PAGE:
Let's talk about COVID 19 crisis...
Release date: May 10, 2020.
Behaviors in times of changes...
The IPBC is an independent, international and multidisciplinary scientific organisation aimed at producing state-of-the-art reports on human behaviours from all fields of research, in support of a fair and sustainable development.
We see a wide variety of popular reactions to warnings, guidelines and measures issued by governments and health scientists to the present COVID-19 pandemic. These reactions range from happy compliance to pick-and-choose obedience to avoidance of sanitary rules. In many countries, ‘life as usual’ reactions (going to parks, getting together with friends) followed official statements describing the urgency and informing the population about safety measures and descriptions of acceptable behaviours. People’s ethics and civic sense of duty and responsibility were widely called upon in a way that parallels messages about the need to “change our lifestyles” associated with addressing our global ecological crisis. Yet, the first responses to COVID-19 measures faced a wide variety of reactions, ranging from compliance to ignoring and resisting, leading in turn in many countries to increased regulation, including confinement. Then, after about two weeks, we saw greater compliance and adherence to rules in most countries. The new behaviours became new norms.
How then, are these diverse reactions to be explained when:
- Abundant medical information is provided non-stop via all media channels;
- The health crisis impacts everyone either through the disease or through health policies;
- Directives are provided regarding the adoption of new behaviours and social norms;
- Testimonials and support for those with increased exposure to sickness (including medical and grocery workers, etc.) are regularly broadcast as a reminder for solidarity and responsibility.
What, then, are the drivers behind this variety of reactions?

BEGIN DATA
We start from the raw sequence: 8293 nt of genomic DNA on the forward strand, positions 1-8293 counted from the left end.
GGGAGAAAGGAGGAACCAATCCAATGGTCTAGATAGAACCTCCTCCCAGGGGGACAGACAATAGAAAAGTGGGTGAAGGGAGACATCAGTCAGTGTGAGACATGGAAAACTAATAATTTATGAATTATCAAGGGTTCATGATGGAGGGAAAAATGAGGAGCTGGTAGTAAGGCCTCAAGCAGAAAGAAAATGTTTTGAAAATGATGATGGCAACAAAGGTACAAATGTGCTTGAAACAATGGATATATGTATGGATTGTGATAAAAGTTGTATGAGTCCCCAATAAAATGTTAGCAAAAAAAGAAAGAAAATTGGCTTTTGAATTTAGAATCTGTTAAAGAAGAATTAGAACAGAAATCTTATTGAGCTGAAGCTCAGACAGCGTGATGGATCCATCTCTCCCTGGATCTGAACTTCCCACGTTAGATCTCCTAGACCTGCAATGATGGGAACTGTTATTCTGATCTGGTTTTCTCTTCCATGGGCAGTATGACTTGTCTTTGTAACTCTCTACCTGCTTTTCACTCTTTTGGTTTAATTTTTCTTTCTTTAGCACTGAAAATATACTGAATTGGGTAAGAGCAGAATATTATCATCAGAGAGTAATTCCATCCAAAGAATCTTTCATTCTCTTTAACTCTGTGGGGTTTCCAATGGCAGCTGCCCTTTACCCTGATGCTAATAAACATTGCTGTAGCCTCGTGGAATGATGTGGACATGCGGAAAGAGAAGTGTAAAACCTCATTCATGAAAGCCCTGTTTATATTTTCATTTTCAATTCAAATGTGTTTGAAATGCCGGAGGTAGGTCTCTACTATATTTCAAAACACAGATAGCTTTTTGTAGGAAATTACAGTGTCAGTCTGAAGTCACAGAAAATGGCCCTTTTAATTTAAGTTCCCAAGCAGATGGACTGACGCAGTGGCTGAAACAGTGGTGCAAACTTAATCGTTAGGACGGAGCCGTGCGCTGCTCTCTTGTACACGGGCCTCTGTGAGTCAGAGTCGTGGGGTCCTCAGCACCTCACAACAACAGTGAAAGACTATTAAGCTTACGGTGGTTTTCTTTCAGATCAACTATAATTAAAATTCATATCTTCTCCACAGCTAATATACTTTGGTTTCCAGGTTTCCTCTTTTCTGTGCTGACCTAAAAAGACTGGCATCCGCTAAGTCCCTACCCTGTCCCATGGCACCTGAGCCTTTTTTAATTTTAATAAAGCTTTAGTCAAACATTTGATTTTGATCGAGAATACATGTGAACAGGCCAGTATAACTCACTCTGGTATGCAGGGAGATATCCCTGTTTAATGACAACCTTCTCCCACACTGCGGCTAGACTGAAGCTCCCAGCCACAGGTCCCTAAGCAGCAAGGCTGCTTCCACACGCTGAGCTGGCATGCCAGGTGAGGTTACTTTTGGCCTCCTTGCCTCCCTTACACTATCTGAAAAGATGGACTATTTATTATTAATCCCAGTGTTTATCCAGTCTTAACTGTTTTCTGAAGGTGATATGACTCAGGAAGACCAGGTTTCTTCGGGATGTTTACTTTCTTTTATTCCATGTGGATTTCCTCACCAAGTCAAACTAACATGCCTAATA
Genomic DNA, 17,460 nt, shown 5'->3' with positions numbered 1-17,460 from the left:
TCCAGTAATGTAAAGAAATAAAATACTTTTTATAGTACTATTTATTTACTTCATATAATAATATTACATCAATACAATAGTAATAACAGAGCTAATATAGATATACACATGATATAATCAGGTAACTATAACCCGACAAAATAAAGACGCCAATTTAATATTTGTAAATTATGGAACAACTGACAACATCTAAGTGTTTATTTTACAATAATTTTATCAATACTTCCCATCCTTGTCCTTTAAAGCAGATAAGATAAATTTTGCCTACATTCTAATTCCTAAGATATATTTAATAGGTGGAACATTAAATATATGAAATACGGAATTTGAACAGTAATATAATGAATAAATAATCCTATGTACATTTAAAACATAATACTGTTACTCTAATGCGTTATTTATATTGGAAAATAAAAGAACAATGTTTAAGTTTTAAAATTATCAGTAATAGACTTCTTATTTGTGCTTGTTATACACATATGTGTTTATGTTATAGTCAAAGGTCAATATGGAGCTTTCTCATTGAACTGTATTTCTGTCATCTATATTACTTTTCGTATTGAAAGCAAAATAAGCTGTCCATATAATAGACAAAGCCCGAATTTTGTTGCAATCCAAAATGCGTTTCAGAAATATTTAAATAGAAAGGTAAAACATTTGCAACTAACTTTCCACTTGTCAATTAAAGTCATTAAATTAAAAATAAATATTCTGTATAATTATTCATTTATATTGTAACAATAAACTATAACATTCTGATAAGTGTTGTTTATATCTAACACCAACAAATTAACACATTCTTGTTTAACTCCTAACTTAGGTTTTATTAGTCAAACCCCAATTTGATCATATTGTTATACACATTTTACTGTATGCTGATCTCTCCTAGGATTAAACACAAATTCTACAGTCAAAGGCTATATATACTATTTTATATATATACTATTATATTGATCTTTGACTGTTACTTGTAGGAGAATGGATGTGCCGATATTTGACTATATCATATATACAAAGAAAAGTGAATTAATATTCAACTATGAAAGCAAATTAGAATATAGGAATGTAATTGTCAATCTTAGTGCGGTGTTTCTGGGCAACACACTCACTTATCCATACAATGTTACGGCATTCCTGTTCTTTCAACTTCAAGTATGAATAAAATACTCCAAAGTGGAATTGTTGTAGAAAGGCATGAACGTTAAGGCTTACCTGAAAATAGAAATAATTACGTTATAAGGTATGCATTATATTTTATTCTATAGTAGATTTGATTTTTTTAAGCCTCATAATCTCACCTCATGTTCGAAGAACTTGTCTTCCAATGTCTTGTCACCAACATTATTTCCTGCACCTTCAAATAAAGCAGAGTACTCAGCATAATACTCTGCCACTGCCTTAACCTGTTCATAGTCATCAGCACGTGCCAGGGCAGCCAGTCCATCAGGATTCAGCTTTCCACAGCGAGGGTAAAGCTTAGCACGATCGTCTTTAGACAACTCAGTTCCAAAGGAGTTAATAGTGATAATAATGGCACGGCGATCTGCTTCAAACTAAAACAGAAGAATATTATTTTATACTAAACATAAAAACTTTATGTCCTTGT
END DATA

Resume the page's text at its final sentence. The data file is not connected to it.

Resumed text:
One could include: information (communication and reactions to it), policies, organisational capacity, culture, perceptions, fear, altruism/selfishness, trust in science and in decision makers, stress, denial, under estimation of risks, difficult confinement conditions, neurocognitive pathways, pleasures associated with the spring conditions and so on. This incomplete list does not even include interactions between these factors, nor their relative weight. While different disciplines offer their own answers, transdisciplinary approaches need to be developed and disseminated if we wish to understand fully the drivers behind the variety of reactions, attitudes and behaviours, for the benefit of all.
Developing this understanding is even more urgent in the face of the global ecological crisis – which is a far greater threat than the COVID-19 – and which requires even greater changes in behaviours, if we are to reach well being and ecological goals.
Transition will require great daily challenges such as low meat consumption, reducing the use of personal vehicles, retrofitting our homes, etc. Such reasonable measures have, to date, been adopted by a minority, despite years of information showing how these actions can work toward addressing our crisis, for the benefit of both humankind and biodiversity on which we depend. One current and widespread explanation for this relative failure is that people do not perceive (see, feel) climate change impacts. But the problems of this explanation are made obvious when we contrast our response to the COVID-19 pandemic because the coronavirus kills people now and we all will personally benefit from effective actions to contain it.
To understand effective behavioural change, we need large-scale, multidisciplinary research on these questions.
The goal of the IPBC is to play an important role in integrating multidisciplinary knowledge on behaviours
linked to transition efforts (as well as other crises), offer explanations and eventually,
create guidelines to facilitate effective largescale behavioural change.